S for women reveals the degree to which the prevailing societal conventions could reinforce the perception that these women were ma. I feel good reading this for an interesting reason these women often seem to have little hope in anything other than that someone someday would read their words and know what they endured The other comments on here are correct the editors are definitely focused on affluent and very literate white women I'd love to read an accompanying book of collected experiences of black Native American or other minority women But the editors seem to have simply been looking to collect certain kinds of stories not because of racism just because that's what they were looking at Very interesting and some of the writings are really moving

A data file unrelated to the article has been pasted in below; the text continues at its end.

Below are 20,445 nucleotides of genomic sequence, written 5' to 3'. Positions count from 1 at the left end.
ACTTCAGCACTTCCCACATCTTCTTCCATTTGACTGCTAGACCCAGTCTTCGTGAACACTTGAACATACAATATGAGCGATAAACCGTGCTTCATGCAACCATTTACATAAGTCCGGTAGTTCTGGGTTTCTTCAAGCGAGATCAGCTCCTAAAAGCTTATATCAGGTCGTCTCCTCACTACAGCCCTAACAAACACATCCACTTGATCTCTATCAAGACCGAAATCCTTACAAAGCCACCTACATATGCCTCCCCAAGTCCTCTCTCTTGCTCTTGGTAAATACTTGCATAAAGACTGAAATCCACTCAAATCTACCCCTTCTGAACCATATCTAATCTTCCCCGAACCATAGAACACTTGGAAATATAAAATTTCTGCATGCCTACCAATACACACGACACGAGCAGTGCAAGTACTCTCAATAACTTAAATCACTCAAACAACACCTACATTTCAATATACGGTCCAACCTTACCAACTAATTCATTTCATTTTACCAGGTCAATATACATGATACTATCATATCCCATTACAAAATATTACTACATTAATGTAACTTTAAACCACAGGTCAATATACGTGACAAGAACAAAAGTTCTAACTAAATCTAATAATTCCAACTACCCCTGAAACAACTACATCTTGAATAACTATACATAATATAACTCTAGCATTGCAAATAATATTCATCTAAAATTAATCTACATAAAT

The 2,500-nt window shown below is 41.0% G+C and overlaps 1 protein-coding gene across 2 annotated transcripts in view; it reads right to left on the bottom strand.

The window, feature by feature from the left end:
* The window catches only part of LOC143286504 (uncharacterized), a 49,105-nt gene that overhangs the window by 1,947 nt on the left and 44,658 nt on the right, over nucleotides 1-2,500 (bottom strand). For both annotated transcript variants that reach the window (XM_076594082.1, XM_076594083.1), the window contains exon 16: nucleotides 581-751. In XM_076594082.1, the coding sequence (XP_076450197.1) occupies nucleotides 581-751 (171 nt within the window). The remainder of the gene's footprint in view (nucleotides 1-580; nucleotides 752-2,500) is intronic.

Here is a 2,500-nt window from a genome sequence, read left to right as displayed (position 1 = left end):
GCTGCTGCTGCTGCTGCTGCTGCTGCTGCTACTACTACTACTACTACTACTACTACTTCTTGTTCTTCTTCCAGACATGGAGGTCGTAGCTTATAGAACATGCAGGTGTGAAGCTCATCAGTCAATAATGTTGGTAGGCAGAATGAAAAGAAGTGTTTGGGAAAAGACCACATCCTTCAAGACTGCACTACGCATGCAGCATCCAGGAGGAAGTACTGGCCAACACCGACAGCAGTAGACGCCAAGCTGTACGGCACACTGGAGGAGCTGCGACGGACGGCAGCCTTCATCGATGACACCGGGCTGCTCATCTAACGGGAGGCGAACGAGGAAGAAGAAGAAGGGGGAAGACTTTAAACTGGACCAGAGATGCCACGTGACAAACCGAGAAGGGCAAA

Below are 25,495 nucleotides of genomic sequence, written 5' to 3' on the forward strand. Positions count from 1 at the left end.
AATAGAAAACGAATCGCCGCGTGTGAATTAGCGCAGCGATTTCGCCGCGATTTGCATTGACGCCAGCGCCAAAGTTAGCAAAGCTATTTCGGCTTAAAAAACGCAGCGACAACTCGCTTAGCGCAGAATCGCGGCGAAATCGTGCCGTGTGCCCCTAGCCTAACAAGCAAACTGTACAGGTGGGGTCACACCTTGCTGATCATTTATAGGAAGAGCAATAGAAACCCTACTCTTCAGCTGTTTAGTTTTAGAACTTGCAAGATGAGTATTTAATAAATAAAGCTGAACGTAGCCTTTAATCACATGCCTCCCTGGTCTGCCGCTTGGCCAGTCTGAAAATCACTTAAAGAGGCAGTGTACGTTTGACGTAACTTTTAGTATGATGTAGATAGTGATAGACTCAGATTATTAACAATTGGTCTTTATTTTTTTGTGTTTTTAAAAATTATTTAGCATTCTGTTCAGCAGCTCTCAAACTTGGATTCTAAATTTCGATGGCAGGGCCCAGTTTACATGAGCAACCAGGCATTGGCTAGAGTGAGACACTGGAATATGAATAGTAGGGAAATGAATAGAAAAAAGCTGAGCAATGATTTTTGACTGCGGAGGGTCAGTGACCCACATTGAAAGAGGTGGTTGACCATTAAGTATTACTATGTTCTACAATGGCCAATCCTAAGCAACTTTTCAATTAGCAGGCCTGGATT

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Women of the Asylum Voices from Behind the Walls 1840 1945The 26 women who tell their stories here were incarcerated against their will often by male family members for holding views or beh. Women of the Asylum Voices from Behind the Walls 1840 1945 has proved a difficult book to get hold of I eventually sourced an inter library loan which came all the way to my University's library from Cardiff Jeffrey L Geller and Maxine Harris have presented one of the first books of its kind here bringing together the voice of women who were incarcerated in American institutions against their will over a 105 year period and giving them 'the opportunity to speak for themselves' Twenty six first person case studies have been included in all offering a 'rare privilege' to the reader 'As a whole' the editors write in their introduction 'these narratives offer a clear picture of women's lives from both within and outside the asylums in which they lived Individually they provide some of the most harrowing tales of the abuses of the psychiatric system'44099 Women of the Asylum has been split into four separate distinct sections to cover the rather vast historical period 1840 to 1865 1866 to 1890 1891 to 1920 and 1921 to 1945 which all loosely relate to particular periods in treatment or important turning points within political discourse Geller and Harris also discuss their decision to split the period up into smaller chunks due to shifting moral and social conditions in the United States They write that 'the nineteenth century women of the asylum are morally purposeful philosophical often religious Their frame of reference and their use of language are romantic Christian and Victorian They write like abolitionists transcendentalists suffragists The twentieth century women are keen observers of human nature and asylum abuse but they have no universal frame of reference They face madness and institutional abuse alone without God ideology or each other'The women focused upon here some of which you will have heard of Charlotte Perkins Gilman for instance and others who were publicly unknown all 'wanted to right the wrongs they saw being perpetuated by what they perceived to be autocratic families domineering physicians unfeeling attendants and misguided lawmakers' in one way or another Regardless of their social class whilst trapped within the asylums none of the women were 'treated with any kindness sympathy or medical or spiritual expertise' Each account here was written once the woman in uestion had been handed her freedom once and many were later published as warnings to others about the horrors which the asylum held or as a process of self healing Some of the women took direct action afterwards campaigning for change and others faded into relative obscurityAs one would expect I'm sure some incredibly shocking accounts are presented here; for instance the way in which 'any sign of economic independence or simple human pride in a woman could be used against her both legally and psychiatrically' There was also the fear that an individual would be driven to become mad solely due to her incarceration or that she would remain in an asylum indefinitely with no hope of ever escapingSome incredibly interesting uestions have been posed throughout for instance whether such firsthand accounts can be trusted due to the mental imbalance which their authors may be suffering from or the possible delusional aspect of their condition Each of these women regardless of her circumstance or the amount of time in which she was locked away and the periods vary drastically from two months per year as a 'rest cure' of sorts to the horrific stretch of twenty eight years such as Adriana P Brinckle had to face has legitimacy; each has her own story to tellIn Women of the Asylum Geller and Harris have presented a far reaching and well researched account which has been introduced in a wise and lucid manner by Phyllis Chesler The concluding message seems to be this 'Whether they were rebels social misfits visionaries or madwomen is left for the reader to decide' If you can get your hands on this important and invaluable piece of literary gold dust I would urge you to read it